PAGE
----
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Previous taxon Indexes to all accepted names and synonyms:
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Bruce D. Parfitt, except as noted

Perennial herb, shrub, tree, generally fleshy. Stem: cylindric to spheric, or flat; surface smooth, tubercled, or ribbed (grooved); nodal areoles bearing flowers. Leaf: generally 0 or early-deciduous, flat to ± cylindric. Spines: areoles generally with central, radial spines, occasionally with glochids. Flower: generally 1 per areole, bisexual [unisexual], sessile, radial [bilateral]; perianth parts generally many [5], scale-like to petal-like; stamens many; ovary inferior [superior], style 1, stigma lobes generally several [many]. Fruit: dry to fleshy or juicy, indehiscent to variously dehiscent, spiny, scaly, or naked; tubercled or smooth. Seed: generally many, occasionally 0–few.
± 125 genera, ± 1800 species: America (especially deserts), Africa; many cultivated, some edible. [Parfitt & Gibson 2004 FNANM 4:92–257] Spines smaller, fewer (0) in shade forms; yellow spines blacken in age. Introduced species increasingly escape cultivation. Hybridization common in some genera. Taxa of Escobaria in TJM (1993) moved to Coryphantha. —Scientific Editors: Bruce D. Parfitt, Douglas H. Goldman, Bruce G. Baldwin, Thomas J. Rosatti.
Unabridged references: [Hunt 2006 The New Cactus Lexicon, DH Books, Milborne Port, England]

Key to Cactaceae


J. Mark Porter & Edward F. Anderson

Erect or ascending, branches generally 0. Stem: 5–20 cm, 2–12 cm diam, ovoid to cylindric, not segmented, firm; ribs 8–21, prominent; tubercles distinct along ribs. Spines: [2]10–24 per areole, 0.3–2.1 mm diam, needle-like or awl-shaped, straight to curved or hooked; central spines 1–11 per areole. Flower: ± terminal, from upper edge of spine cluster, 25–75 mm diam; perianth ± green-yellow to magenta; ovary glabrous, spineless, scales sparse, rounded, ciliate at least near tip. Fruit: dehiscent by 2–4 short longitudinal slits, cylindric to ± spheric, spines 0. Seed: 2–3.7 mm, reniform, tubercled, glossy or shiny, black.
± 25 species: southwestern United States, Mexico. (Greek: hard or cruel cactus)

Key to Sclerocactus

S. johnsonii (Engelm.) N.P. Taylor JOHNSON'S BEE-HIVE CACTUS
Stem: 10–25 cm, ovoid to cylindric; ribs 17–21. Spines: yellow or pink to ± red; central spines 3–4 cm; radial 9–10 per areole. Flower: ± green-yellow, or pink to magenta. Fruit: 7–15 mm, 3–5 mm diam; scales widely cordate, ciliate.
2n=22. Granitic slopes and plains, creosote-bush scrub; 500–1200 m. n Mojave Desert (Inyo Co.); to southwestern Utah, northwestern Arizona. [Echinomastus johnsonii (Engelm.) E.M. Baxter] Apr–May [Online Interchange] {CNPS list}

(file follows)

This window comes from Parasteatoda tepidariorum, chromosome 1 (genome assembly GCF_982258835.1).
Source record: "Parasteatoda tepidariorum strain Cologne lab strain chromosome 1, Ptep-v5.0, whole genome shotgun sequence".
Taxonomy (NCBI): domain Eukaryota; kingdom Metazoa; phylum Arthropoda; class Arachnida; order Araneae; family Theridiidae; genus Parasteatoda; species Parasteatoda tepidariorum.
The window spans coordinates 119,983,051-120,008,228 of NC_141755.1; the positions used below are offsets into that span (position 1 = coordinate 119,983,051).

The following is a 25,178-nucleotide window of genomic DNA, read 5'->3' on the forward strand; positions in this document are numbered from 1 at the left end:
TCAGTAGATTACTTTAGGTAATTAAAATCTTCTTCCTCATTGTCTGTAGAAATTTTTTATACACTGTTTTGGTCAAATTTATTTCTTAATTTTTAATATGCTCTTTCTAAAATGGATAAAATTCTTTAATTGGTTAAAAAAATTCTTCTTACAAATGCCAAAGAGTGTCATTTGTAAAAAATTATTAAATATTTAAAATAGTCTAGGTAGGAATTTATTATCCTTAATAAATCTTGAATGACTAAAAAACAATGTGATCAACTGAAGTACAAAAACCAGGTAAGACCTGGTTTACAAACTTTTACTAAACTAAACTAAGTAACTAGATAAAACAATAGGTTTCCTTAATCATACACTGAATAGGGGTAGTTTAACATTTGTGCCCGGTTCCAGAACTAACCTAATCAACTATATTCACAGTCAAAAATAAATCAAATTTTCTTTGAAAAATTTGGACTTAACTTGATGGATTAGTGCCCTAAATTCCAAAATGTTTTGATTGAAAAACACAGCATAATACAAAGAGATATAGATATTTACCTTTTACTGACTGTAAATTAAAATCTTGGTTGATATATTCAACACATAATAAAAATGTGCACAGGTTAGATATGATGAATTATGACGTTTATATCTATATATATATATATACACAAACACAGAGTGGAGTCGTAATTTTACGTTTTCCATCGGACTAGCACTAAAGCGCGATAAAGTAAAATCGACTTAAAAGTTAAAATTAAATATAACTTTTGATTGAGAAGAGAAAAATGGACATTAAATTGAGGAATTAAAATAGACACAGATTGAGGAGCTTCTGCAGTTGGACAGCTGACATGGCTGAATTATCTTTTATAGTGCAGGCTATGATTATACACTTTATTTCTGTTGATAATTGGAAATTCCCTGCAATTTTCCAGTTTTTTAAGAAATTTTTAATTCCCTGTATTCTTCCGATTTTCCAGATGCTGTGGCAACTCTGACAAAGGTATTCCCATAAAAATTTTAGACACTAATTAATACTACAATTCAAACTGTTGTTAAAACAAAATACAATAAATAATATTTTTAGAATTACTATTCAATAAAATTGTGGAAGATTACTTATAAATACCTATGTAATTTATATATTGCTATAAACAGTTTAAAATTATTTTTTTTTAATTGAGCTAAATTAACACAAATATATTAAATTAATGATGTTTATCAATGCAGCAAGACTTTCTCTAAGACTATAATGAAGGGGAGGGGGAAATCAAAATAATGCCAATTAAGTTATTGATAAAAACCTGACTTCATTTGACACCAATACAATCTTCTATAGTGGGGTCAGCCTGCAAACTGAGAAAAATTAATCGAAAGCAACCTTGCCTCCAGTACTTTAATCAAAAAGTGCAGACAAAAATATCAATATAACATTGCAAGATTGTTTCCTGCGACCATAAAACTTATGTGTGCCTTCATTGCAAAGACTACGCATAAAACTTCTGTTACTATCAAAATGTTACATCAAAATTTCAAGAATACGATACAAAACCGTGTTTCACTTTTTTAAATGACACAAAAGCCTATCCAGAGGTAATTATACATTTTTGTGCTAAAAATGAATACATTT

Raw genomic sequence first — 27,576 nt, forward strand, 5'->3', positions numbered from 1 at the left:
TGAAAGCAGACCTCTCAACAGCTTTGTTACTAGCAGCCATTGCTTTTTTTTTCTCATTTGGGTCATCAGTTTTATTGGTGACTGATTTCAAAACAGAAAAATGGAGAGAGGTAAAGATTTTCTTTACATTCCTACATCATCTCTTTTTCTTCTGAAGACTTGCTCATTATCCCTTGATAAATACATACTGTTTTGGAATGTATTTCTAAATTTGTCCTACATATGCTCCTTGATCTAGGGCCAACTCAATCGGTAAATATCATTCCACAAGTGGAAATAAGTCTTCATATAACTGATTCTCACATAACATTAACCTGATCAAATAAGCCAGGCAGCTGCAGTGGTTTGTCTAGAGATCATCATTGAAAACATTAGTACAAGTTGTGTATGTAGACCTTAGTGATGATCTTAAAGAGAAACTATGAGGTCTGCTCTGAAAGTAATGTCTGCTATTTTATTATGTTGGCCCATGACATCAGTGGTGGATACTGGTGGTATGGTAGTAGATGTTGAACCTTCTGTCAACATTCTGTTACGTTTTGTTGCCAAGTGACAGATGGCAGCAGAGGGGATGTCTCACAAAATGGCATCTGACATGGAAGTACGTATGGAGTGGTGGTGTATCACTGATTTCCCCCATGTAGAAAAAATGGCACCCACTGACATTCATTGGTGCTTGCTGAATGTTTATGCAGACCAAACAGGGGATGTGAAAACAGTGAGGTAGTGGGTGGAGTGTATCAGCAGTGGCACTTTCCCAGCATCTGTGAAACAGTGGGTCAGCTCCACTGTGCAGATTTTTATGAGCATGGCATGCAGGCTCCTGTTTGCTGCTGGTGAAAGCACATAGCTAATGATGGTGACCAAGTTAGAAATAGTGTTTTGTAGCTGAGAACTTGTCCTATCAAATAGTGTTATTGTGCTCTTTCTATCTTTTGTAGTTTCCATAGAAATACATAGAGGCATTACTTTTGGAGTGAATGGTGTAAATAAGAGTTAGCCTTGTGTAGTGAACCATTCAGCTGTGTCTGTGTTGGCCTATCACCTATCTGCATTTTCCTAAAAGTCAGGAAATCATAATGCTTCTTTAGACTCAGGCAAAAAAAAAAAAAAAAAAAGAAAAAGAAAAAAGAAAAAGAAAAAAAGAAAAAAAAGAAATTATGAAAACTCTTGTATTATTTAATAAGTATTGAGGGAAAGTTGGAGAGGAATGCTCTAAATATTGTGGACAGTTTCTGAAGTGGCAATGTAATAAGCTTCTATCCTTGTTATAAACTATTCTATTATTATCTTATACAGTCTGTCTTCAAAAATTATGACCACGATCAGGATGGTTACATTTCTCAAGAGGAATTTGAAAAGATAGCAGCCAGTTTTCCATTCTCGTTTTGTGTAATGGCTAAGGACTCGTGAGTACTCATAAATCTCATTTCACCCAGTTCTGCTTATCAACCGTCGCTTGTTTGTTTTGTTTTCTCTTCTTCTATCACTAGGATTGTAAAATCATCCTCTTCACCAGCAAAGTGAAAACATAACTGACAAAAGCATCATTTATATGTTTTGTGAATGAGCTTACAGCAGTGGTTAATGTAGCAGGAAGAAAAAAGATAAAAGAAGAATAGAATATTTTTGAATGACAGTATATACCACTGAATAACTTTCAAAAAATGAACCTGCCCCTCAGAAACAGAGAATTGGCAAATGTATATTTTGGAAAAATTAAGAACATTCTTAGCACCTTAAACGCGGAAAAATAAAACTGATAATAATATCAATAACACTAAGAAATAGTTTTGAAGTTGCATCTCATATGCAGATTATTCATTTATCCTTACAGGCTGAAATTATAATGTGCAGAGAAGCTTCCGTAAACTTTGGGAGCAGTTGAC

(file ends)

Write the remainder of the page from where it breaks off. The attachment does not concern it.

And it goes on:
Unabridged synonyms: [Echinocactus johnsonii Parry ex Engelm.; Echinomastus johnsonii (Parry ex Engelm.) E.M. Baxter; Neolloydia johnsonii (Parry ex Engelm.) L.D. Benson]
Unabridged note: Expanded author citation: Sclerocactus johnsonii (Parry ex Engelm.) N.P. Taylor

Previous taxon: Sclerocactus
Next taxon: Sclerocactus polyancistrus


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Citation for the whole project: Jepson Flora Project (eds.) 2013. Jepson eFlora,, accessed on Nov 25 2015
Citation for this treatment: [Author of taxon treatment] 2013. Sclerocactus, in Jepson Flora Project (eds.) Jepson eFlora,, accessed on Nov 25 2015

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click for enlargement Sclerocactus johnsonii
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1992 Gary A. Monroe

Geographic subdivisions indicated for the distribution of Sclerocactus johnsonii Markers link to CCH specimen records. If the markers are obscured, reload the page [or change window size and reload]. Yellow markers indicate records that may provide evidence for eFlora range revision or may have georeferencing or identification issues.
map of distribution 1
(Note: any qualifiers in the taxon distribution description, such as 'northern', 'southern', 'adjacent' etc., are not reflected in the map above, and in some cases indication of a taxon in a subdivision is based on a single collection or author-verified occurence).

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Data provided by the participants of the Consortium of California Herbaria.
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CCH collections by month

Duplicates counted once; synonyms included.
Species do not include records of infraspecific taxa.
Blue line denotes eFlora flowering time.